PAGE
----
It's amazing how the city and its religious communities have pulled together in the wake of the attack. I want to highlight one instance I saw the results of today. Three days after the attack, on the 25th of March, bouquets of flowers began to appear on a strip of lawn in Parliament Square, across the road from the houses of Parliament. Many of the bouquets are accompanied by handwritten notes, and some by poster-sized signs, all expressing love, hope and courage. In the place tourists normally stand to take vacation photos with Big Ben in the background, there's a fitting tribute to the victims and to the city that rallied to their aid, presided over by statuary of the world's greatest and most compassionate leaders.
A photo can't really do justice to the solidarity expressed by thousands, but here's an attempt:
Standing quietly opposite an adjoining edge of Parliament Square is the imposing form of Westminster Abbey, the old Gothic cathedral where England's monarchs are crowned and its royals are wed, and the country mourns the loss of its rulers. It's fair to say that this is the most important religious site in England, so it was with great interest that I read the prayer chiseled into stone near the west side entrance. What plea could be important enough to make so permanent in the base of the cathedral's cross?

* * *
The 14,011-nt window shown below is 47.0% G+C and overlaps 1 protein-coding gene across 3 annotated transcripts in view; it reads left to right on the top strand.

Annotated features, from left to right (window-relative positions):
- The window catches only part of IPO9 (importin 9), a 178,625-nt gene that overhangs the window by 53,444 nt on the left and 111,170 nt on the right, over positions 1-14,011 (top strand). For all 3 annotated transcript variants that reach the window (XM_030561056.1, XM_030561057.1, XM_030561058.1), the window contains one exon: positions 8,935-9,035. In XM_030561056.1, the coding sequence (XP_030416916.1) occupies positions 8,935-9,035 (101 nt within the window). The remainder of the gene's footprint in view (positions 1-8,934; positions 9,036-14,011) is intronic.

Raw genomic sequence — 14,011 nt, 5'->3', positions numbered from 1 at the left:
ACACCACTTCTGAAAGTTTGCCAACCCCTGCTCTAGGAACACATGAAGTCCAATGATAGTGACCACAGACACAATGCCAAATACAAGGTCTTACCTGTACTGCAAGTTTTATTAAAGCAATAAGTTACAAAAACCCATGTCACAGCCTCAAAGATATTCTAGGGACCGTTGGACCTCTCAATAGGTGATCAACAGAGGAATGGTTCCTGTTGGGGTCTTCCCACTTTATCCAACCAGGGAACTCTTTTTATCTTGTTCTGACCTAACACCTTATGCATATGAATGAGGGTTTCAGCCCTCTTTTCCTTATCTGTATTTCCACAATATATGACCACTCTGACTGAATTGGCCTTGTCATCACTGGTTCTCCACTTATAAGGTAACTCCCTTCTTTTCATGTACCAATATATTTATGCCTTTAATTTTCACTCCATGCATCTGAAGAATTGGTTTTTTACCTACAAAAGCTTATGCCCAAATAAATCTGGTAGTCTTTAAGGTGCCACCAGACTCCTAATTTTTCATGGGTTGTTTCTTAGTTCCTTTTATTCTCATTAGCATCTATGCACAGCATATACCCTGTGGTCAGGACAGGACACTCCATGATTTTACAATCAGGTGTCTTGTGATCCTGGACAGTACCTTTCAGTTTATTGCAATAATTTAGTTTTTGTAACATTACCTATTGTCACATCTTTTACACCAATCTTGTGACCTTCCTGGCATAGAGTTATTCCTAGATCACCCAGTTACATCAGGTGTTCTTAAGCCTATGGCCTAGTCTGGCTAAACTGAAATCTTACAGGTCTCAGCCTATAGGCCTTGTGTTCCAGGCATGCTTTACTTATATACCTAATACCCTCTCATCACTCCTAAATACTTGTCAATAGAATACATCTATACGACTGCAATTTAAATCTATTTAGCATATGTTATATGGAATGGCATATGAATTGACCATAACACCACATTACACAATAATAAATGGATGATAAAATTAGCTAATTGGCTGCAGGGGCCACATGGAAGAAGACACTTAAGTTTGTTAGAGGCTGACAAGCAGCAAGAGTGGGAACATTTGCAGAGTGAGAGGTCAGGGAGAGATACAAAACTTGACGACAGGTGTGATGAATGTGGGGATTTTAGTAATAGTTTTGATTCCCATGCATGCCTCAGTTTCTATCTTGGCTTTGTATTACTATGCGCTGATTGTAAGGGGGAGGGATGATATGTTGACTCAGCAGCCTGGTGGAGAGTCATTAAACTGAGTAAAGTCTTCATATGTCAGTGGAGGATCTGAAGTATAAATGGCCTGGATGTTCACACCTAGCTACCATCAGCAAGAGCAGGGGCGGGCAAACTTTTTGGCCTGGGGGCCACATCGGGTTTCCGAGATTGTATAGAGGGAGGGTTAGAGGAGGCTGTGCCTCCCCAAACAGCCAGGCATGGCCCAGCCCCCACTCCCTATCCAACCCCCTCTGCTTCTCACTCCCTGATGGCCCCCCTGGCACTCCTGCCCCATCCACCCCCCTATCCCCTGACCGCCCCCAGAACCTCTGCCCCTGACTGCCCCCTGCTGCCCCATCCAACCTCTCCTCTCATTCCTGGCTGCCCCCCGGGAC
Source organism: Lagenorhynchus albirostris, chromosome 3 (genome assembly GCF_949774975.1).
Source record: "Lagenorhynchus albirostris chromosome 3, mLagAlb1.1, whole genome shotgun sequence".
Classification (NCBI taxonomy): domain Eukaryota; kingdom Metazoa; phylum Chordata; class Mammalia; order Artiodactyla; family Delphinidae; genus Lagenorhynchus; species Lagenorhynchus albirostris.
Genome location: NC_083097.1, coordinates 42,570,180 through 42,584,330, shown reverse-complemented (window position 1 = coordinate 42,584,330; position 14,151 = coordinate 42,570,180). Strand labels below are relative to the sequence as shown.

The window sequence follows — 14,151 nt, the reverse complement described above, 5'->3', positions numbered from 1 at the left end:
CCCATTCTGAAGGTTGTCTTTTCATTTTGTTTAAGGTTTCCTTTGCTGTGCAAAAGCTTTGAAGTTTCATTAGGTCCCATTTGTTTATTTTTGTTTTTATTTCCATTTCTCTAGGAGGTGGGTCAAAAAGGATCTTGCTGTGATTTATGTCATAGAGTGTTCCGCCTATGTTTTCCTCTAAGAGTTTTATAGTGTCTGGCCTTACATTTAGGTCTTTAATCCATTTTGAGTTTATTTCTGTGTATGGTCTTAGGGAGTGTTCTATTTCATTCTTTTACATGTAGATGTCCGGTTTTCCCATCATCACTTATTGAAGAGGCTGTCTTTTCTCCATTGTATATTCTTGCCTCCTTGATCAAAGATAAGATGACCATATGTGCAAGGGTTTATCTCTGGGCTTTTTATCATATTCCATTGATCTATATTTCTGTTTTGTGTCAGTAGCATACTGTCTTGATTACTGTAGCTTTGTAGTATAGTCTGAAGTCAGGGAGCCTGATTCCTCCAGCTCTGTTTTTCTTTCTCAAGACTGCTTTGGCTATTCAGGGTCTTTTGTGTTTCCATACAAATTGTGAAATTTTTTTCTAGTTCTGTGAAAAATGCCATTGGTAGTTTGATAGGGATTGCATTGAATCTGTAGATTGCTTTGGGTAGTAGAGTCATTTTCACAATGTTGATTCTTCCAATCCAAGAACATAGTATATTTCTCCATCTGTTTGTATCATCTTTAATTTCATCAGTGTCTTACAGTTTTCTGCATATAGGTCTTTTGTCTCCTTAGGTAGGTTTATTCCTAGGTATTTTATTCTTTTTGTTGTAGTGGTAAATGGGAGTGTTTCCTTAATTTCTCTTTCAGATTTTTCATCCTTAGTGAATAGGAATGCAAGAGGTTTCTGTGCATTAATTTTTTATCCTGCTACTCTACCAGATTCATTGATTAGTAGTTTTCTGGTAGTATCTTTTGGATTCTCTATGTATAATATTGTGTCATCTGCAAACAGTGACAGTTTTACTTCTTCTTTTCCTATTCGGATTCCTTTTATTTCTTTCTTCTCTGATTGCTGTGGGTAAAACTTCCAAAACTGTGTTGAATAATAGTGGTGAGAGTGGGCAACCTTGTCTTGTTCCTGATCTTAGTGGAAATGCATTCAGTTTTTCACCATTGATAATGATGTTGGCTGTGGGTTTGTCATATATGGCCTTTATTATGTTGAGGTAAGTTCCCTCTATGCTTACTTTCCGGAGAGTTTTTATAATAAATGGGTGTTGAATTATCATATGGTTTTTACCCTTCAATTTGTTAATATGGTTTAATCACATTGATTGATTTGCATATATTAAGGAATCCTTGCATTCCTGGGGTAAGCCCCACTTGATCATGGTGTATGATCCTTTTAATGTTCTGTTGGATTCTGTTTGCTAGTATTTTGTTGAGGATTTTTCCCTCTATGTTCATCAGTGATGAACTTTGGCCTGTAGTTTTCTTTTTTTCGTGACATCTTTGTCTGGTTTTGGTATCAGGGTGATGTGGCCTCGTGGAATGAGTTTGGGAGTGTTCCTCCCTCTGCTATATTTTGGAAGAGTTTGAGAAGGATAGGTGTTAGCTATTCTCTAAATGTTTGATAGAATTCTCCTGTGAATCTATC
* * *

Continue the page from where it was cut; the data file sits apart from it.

A plea for harmony and forgiveness is especially appropriate in the wake of the attack.May God grant to the living, grace; to the departed, rest; to the Church & the World, peace and concord; and to us sinners, eternal life.
One of the greatest things about Christianity is how it equalizes us. All have fallen short. All need forgiveness. Whatever was going through Khalid Masood's mind, he was, like the rest of us, the fatally flawed hero of his own story, and just as deserving of mercy.